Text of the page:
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Can sanitation program make India clean and clear?

Can sanitation program make India clean and clear?

Can Sanitation Program Make India Clean And Clear?


Mahatma Gandhi, the father of our nation, envisioned a clean India where sanitation, hygiene, and cleanliness were integral components. For him, 'sanitation ahead of independence' reflected the profound importance he placed on cleanliness. In 2014, to realize this long-cherished dream, the 'Clean India Mission' was launched on 2nd October, with Prime Minister Narendra Modi emphasizing its significance as a tribute to Mahatma Gandhi on his 150th birth anniversary in 2019.


The 'Swachh Bharat Abhiyan' aims to address issues such as open defecation, manual scavenging, and inefficient solid waste management. The construction of toilets for households and communities is central to eradicating open defecation, a practice that Prime Minister Modi rightly describes as a blot on society, particularly impacting the dignity and well-being of girls and women.

The campaign not only tackles specific challenges but also seeks to create awareness about the importance of cleanliness among the masses. From its launch, the 'Cleanliness drive' garnered positive responses from various segments of society, with locals, students, politicians, industrialists, and celebrities actively contributing. This initiative planted the seed of thought about cleanliness in the minds of millions of Indians, transforming the topic into a national discussion.

To further the cause, the government introduced city cleanliness rankings in 2016, motivating cities and states to enhance their efforts in different areas of cleanliness and sanitation. This move encouraged healthy competition and collaborative initiatives, fostering a sense of collective responsibility.

Cleanliness and sanitation are not only ethical imperatives but also play a vital role in promoting tourism in India. The country, known for its picturesque locations, historical monuments, and warm hospitality, attracts tourists from around the world. A clean and well-maintained environment not only leaves a positive impression on tourists but also contributes significantly to the country's economy by boosting tourism-related industries.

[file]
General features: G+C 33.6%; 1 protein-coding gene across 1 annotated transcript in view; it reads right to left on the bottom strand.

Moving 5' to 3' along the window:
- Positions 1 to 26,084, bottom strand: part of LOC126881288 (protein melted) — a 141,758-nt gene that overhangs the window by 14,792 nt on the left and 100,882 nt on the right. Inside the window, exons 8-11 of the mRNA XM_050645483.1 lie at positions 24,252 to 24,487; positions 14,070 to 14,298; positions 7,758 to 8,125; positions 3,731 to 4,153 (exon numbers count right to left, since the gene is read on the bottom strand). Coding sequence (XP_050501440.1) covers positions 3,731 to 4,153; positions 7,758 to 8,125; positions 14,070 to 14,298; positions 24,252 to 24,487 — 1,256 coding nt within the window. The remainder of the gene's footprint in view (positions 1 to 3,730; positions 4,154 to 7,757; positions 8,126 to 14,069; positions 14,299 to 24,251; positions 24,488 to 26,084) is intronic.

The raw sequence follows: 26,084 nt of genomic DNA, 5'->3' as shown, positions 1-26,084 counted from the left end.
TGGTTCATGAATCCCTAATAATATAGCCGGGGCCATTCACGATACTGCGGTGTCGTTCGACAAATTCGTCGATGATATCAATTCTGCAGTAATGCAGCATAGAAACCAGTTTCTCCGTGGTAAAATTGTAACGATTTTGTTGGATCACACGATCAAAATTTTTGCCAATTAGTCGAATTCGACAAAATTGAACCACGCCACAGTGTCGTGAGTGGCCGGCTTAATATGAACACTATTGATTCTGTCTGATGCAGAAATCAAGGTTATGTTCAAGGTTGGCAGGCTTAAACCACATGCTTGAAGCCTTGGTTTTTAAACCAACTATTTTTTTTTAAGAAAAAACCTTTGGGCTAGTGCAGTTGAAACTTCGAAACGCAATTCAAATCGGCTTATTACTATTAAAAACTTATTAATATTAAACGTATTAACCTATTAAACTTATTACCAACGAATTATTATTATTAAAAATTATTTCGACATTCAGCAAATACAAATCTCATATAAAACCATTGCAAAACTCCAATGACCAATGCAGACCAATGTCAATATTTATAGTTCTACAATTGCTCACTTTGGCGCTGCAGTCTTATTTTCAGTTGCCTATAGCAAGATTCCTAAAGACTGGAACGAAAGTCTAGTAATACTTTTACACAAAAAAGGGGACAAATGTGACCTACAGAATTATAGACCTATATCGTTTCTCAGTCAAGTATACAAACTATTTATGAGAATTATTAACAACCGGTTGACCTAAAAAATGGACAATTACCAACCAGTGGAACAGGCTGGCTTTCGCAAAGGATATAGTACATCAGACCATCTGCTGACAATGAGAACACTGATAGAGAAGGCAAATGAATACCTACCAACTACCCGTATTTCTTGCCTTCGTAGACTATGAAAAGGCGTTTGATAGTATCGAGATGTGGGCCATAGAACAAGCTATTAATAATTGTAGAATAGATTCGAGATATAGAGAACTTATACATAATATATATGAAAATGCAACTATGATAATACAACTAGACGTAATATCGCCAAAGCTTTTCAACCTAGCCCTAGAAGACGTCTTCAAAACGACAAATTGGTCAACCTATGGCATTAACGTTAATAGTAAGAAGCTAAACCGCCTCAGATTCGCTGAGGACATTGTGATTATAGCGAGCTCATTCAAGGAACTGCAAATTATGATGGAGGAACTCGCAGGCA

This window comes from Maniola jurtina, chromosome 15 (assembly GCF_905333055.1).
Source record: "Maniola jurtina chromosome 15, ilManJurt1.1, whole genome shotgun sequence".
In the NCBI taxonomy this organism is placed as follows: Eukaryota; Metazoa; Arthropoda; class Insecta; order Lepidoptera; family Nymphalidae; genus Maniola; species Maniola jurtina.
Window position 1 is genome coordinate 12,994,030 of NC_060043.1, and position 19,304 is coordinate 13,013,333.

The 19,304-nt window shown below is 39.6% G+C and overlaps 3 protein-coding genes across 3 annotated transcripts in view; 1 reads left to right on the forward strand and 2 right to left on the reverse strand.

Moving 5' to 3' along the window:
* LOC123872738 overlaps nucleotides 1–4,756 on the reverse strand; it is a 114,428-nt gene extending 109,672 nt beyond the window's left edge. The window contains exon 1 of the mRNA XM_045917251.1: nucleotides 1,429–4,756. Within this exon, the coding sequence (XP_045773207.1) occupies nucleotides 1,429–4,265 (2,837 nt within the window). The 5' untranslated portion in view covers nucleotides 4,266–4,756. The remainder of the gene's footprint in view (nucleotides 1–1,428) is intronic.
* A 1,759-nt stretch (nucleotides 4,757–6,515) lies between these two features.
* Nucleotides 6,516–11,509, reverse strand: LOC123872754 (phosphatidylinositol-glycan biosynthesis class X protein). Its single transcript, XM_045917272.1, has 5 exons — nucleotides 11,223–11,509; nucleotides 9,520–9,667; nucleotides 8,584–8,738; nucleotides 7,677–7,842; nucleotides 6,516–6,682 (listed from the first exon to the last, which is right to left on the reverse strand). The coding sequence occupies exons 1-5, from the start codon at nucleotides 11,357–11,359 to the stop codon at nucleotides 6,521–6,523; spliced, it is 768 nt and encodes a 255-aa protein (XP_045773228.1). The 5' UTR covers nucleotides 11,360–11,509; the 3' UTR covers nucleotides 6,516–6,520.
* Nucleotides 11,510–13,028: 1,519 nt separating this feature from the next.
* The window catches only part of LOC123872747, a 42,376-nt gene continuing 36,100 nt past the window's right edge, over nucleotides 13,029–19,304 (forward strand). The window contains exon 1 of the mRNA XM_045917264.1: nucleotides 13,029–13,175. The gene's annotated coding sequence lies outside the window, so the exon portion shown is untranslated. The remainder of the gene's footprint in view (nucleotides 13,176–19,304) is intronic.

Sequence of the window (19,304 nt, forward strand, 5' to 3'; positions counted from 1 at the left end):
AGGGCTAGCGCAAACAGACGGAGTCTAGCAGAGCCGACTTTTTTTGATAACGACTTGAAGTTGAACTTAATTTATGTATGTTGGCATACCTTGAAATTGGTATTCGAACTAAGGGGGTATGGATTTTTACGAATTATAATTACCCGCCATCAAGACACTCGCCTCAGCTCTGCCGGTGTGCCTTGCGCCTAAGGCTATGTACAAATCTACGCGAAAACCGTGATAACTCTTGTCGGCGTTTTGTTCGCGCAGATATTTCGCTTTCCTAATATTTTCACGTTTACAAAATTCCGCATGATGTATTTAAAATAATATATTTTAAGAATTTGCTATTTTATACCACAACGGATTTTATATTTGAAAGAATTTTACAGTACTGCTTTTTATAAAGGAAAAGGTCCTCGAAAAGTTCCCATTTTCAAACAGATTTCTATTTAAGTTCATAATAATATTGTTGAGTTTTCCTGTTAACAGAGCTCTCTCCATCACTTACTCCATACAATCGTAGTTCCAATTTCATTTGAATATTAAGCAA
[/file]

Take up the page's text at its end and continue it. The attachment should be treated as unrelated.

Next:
However, the success of the 'Swachh Bharat Abhiyan' is not solely measured by official statistics but by the active response it receives from the public. While similar initiatives in the past faced challenges, the current campaign's success relies on the collective responsibility of the 1.2 billion citizens. It goes beyond cleanliness of streets and public places; it extends to keeping homes, offices, and neighborhoods clean throughout the year.

Every individual's effort in this direction counts, emphasizing that cleanliness should not be solely the responsibility of sanitation workers. It must become the mission of every citizen to contribute to making India clean. The government, providing funds and building infrastructure, needs the cooperation of the people to ensure the success of this mission.

Social media platforms can be instrumental in highlighting small gestures of cleanliness and fostering a sense of collective responsibility. Education and awareness campaigns should sensitize people, especially those from lower strata, about the harmful effects of open defecation, which includes the loss of lives, stunted growth, and the spread of diseases.

To make 'Swachh Bharat Abhiyan' a success, an hour from our weekly schedule can be dedicated to cleanliness, involving all sections of society. Parents, schools, and educational institutions should play a crucial role in sensitizing children about different dimensions of cleanliness, encouraging them to adopt healthy sanitation principles.

NGOs can actively participate by guiding citizens with innovative waste reduction methods and collaborating with research institutes for new techniques. Celebrities and public figures should lead by example, amplifying the message of cleanliness through their actions.


As Prime Minister Modi remarked, 'Quit India, Clean India' was the half unfulfilled dream of Bapu. It becomes the moral duty of all citizens, along with the government, to work collaboratively to make India clean and fulfill Mahatma Gandhi's unfulfilled dream. By adopting a collective responsibility and embracing the principles of the 'Swachh Bharat Abhiyan', we can contribute to the realization of a cleaner, healthier, and more prosperous India.


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